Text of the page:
Field of Dreams, but Nightmares: An Interview With Rory Power, Author of Burn Our Bodies Down

Today’s post is from Parnassus bookseller Kay Witherow, who helps curate our ParnassusNext series for YA readers. (Photo: Rory Power, by Henriette Lazaridis.)

Rory Power’s extraordinary new thriller Burn Our Bodies Down is our July ParnassusNext selection. The novel follows Margot Nielsen, a girl desperate to find the family her fiercely secretive mother refuses to talk about. When she runs away to her mother’s hometown to meet a grandmother she never knew, she finds the blighted fields of the Nielsen family farm in flames. As the story unfolds, Margot must unearth her family’s twisted past and face the secrets hidden in those burning fields before it’s too late.

Power is no stranger to stories with dark mysteries at their heart. Her debut novel (and July 2019 ParnassusNext selection) Wilder Girls captivated readers with its chilling story of a girls’ boarding school caught up in a mutagenic plague. I, like so many of our booksellers, fell in love with Power’s writing and could not wait for her next book. I’m very excited for the chance to interview her today, and hope you all love this book as much as I did. —Kay Witherow

Kay Witherow: Your debut novel Wilder Girls hit the New York Times bestseller list and our ParnassusNext subscribers loved it. Where did you find the inspiration for your follow up? 

Rory Power: Burn Our Bodies Down came from a Hail Mary pitch during a phone call with my editor that was, verbatim, “Field of Dreams, but nightmares, and no Kevin Costner.” I was, at the time, looking at a photograph by Ellen Jantzen, which features a hand reaching out of tall grass, and I took huge inspiration from that. The book also centers around generational trauma and the damage that can pass between parents and children, which is something in my own life I’ve been wanting to write about for a long time, and it slotted in well with the original pitch once I began to develop the idea.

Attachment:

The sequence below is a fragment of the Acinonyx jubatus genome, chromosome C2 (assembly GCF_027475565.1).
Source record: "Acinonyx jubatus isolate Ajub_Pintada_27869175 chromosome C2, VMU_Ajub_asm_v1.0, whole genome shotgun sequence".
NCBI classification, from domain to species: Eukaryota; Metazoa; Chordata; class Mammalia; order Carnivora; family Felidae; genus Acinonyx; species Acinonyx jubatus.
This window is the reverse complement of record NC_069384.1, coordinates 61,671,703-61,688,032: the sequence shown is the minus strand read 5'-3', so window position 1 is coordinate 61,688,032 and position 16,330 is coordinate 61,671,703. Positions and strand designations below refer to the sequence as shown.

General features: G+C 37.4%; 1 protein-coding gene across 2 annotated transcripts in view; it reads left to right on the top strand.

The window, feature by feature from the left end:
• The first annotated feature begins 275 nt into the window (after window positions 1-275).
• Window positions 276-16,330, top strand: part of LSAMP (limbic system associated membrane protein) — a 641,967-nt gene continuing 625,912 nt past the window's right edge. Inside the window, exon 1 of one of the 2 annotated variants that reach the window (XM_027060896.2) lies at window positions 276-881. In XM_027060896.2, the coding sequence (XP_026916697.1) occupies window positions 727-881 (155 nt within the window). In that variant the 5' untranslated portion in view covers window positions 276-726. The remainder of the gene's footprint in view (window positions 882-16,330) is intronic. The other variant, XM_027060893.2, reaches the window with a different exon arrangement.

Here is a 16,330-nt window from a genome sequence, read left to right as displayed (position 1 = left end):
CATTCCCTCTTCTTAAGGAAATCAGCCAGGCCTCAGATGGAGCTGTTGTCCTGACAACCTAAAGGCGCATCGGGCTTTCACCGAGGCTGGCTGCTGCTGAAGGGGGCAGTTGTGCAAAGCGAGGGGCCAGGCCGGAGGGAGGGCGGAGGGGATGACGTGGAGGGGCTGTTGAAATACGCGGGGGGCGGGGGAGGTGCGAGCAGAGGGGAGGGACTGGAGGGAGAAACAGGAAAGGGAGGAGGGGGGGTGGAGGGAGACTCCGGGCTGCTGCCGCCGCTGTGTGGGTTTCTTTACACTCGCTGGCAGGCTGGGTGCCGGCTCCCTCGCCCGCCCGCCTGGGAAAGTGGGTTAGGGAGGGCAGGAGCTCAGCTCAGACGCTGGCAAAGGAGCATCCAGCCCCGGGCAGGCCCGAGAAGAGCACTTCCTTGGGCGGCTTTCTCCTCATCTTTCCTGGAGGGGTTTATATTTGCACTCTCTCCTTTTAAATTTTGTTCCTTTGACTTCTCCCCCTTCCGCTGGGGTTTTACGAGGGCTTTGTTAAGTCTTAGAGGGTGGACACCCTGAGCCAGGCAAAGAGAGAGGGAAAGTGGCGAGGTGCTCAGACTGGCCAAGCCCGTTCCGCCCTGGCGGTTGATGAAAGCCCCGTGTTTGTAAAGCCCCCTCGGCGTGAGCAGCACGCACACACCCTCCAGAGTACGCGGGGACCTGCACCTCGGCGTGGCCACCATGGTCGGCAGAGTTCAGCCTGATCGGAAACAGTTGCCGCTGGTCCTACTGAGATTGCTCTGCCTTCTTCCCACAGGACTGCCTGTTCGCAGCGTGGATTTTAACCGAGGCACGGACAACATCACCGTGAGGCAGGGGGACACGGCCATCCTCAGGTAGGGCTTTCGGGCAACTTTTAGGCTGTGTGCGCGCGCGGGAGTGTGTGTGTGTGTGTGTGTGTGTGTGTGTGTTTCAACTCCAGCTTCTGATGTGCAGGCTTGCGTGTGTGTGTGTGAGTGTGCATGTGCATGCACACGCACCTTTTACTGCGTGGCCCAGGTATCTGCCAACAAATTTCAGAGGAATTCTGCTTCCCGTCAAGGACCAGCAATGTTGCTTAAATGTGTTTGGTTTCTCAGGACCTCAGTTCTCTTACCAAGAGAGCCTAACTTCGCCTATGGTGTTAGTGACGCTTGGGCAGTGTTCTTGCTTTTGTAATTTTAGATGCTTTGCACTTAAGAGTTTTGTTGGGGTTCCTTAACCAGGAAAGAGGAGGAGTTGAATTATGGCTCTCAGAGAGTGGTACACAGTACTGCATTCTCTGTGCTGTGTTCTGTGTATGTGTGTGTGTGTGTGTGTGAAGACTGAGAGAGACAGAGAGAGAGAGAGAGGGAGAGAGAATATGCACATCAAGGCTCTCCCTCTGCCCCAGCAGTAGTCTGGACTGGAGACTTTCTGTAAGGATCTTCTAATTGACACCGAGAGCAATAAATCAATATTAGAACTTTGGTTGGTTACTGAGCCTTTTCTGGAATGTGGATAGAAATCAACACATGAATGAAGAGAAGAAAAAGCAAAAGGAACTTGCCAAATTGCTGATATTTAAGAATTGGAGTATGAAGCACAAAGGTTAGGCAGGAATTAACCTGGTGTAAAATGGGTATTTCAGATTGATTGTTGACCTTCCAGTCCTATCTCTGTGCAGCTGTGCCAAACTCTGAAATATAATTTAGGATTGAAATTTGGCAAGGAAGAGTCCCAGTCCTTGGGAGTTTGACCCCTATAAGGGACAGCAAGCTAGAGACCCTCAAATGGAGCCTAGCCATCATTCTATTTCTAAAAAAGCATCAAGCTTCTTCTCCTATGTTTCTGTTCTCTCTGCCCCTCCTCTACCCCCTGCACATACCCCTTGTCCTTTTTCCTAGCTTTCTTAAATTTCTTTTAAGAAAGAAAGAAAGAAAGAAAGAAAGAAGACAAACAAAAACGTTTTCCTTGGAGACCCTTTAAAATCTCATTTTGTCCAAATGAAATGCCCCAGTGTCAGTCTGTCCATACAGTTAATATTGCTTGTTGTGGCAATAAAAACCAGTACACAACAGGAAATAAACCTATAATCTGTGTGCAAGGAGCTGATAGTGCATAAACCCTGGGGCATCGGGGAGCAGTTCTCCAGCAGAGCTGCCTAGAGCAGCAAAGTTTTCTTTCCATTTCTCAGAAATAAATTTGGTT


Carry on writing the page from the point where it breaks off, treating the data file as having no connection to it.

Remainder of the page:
KW: Both Wilder Girls and Burn Our Bodies Down deal with very heavy emotions, which you manage to capture with remarkable clarity. What’s your approach to writing the darker aspects of your stories? 

“A masterpiece: an incredible and unnerving mystery that will creep up on you, twisty and labyrinthine, like the eerie cornfields of its setting.”

—Holly Jackson, New York Times bestselling author of A Good Girl’s Guide to Murder “The kind of slow-crawling horror that’ll keep your nightmares up at night.” —Melissa Albert, New York Times bestselling author of The Hazel Wood

RP: I definitely struggle with this sometimes, and the key for me has been finding a balance between how any given aspect of a book hits the reader and how it hits the characters. Many of my characters, in Wilder Girls in particular, are used to what’s going on around them, and so while what’s happening is (hopefully) shocking to the reader, looking at it through a more matter of fact lens helps me make sure nothing is lost in translation, so to speak.

KW: I really respect the way you write your characters’ flaws. They make mistakes, they experience ugly emotions, their problems don’t have easy answers. Why do you think that’s something important for teen readers to see in their fiction?

RP: I remember how I felt as a teenager — like every decision I made locked something about my future irrevocably into place. I wanted to be reassured that the missteps I made at that age wouldn’t necessarily define me, and that I could make mistakes and encounter difficult things without being limited by them. I think reflecting that messiness in fiction and making it a normal part of a young person’s life can help to take the pressure off, in a way.

KW: Both of your books also deal with characters that are extremely isolated in their own ways. Is there something about isolation that particularly interests you?

RP: Logistically it’s much easier for me to work with a character all alone, because then I don’t have to deal with questions like: but wouldn’t somebody notice all these things happening? But on a more serious, thematic level, my experience of adolescence was very much one of being alone for those important, difficult moments, and of slowly learning to find help and community, so I tend to default to that in fiction.

KW: On a lighter note, is there a piece of media that’s brought you joy lately? Either something new, or something you go back to time and time again for a pick-me-up?

RP: Carly Rae Jepsen’s E-MO-TION album for listening, Veep and Succession for watching, and The Tenth Girl, by Sara Faring, for reading (it’s incredible on first read, and then rewards rereading very richly).

KW: We always ask this question last: what’s your favorite thing about indie bookstores? 

RP: All the most important books in my life have been hand-sells from indie booksellers, filling requests as specific as, “I would like to read another surrealist novella in translation,” and as vague as, “What book feels kind of rainy to you?” That personalization, care, and generosity of time is something I value tremendously.